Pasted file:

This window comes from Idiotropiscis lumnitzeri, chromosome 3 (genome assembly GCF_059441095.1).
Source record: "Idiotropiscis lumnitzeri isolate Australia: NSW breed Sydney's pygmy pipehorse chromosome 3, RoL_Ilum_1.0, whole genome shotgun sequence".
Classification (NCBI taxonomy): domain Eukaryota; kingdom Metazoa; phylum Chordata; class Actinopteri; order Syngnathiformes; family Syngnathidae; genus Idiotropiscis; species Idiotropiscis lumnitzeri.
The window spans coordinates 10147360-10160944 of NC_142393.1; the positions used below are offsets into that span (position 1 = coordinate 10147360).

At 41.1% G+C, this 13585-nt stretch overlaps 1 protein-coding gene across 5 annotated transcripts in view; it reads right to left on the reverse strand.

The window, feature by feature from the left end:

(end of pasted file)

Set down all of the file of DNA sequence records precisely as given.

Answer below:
This window comes from Idiotropiscis lumnitzeri, chromosome 3 (genome assembly GCF_059441095.1).
Source record: "Idiotropiscis lumnitzeri isolate Australia: NSW breed Sydney's pygmy pipehorse chromosome 3, RoL_Ilum_1.0, whole genome shotgun sequence".
Classification (NCBI taxonomy): domain Eukaryota; kingdom Metazoa; phylum Chordata; class Actinopteri; order Syngnathiformes; family Syngnathidae; genus Idiotropiscis; species Idiotropiscis lumnitzeri.
The window spans coordinates 10147360-10160944 of NC_142393.1; the positions used below are offsets into that span (position 1 = coordinate 10147360).

At 41.1% G+C, this 13585-nt stretch overlaps 1 protein-coding gene across 5 annotated transcripts in view; it reads right to left on the reverse strand.

The window, feature by feature from the left end: